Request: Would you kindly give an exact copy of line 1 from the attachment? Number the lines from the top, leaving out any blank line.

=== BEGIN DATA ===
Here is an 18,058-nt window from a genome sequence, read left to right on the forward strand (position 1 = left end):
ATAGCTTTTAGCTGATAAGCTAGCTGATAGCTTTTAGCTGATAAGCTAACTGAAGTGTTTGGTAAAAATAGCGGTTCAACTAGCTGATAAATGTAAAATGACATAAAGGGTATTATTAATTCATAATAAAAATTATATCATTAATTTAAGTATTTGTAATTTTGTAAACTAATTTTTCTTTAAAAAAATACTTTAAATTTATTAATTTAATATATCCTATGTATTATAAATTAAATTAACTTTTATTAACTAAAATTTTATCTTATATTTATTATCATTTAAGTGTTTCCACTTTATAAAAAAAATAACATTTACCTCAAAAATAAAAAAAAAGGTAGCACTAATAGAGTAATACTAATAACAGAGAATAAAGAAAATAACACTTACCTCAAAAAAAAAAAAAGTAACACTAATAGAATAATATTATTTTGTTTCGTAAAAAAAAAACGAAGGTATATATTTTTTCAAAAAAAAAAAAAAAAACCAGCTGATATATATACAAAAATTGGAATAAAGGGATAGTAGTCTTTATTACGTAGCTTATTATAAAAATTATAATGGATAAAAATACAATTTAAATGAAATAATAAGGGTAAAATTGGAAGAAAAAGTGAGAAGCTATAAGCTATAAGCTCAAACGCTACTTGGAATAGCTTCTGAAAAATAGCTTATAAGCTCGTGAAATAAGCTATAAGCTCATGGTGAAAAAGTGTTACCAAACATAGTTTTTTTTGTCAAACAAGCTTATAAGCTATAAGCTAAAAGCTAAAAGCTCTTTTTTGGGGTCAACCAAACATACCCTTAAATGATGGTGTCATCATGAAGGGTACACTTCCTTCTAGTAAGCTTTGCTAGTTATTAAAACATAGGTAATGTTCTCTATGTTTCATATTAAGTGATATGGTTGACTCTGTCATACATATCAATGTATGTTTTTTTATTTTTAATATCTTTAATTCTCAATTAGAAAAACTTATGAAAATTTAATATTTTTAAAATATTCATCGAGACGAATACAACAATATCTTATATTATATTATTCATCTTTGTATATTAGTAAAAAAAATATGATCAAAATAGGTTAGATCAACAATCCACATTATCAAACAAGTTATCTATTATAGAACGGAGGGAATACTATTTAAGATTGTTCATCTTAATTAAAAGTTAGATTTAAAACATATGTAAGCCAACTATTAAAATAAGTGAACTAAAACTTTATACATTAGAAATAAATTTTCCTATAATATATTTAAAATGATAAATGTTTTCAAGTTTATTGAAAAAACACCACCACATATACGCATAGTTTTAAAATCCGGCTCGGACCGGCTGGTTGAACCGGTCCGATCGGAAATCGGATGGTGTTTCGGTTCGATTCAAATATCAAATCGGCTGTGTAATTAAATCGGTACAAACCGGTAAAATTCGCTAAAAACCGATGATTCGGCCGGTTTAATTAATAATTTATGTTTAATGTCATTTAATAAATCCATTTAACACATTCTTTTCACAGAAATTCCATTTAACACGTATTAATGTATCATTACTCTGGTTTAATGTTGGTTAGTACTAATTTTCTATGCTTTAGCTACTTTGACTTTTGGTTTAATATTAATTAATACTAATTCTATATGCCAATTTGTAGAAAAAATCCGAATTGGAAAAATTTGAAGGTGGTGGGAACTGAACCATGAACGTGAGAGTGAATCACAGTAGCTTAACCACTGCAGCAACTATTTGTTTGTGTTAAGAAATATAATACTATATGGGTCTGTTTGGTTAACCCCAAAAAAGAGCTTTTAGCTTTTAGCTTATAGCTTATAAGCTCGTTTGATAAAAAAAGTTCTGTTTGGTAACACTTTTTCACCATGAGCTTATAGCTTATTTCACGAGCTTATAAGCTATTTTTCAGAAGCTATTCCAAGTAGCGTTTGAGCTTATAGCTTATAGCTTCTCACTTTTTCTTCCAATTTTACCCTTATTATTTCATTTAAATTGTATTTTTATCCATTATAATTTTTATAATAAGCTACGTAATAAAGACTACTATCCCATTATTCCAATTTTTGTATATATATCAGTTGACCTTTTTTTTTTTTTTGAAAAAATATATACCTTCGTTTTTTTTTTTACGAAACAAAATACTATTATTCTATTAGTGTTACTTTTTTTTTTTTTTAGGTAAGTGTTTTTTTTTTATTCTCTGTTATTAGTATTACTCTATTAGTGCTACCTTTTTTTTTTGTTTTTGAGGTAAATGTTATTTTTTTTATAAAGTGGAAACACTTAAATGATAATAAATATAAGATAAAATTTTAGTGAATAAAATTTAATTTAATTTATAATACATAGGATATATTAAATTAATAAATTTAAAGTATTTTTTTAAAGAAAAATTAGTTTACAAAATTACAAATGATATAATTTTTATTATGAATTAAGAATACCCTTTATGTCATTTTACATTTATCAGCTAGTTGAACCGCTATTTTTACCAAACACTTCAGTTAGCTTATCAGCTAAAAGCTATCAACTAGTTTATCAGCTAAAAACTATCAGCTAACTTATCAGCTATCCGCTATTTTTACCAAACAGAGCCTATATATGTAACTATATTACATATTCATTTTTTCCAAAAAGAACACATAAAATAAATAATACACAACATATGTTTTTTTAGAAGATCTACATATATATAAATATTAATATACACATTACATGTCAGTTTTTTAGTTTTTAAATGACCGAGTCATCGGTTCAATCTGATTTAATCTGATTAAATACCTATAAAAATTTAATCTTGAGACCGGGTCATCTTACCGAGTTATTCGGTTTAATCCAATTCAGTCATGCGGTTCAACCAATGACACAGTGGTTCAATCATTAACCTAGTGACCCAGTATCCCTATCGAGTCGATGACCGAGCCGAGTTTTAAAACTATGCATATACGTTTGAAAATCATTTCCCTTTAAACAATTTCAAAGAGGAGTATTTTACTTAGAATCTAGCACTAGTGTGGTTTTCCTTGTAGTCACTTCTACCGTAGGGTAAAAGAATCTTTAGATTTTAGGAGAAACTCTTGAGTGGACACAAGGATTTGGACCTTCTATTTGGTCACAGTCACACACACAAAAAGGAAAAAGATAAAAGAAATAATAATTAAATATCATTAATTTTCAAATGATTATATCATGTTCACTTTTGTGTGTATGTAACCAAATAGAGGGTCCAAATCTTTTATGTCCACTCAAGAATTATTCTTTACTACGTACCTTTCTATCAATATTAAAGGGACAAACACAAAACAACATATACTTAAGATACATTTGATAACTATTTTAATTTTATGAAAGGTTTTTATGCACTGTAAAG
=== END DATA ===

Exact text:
Here is an 18,058-nt window from a genome sequence, read left to right on the forward strand (position 1 = left end):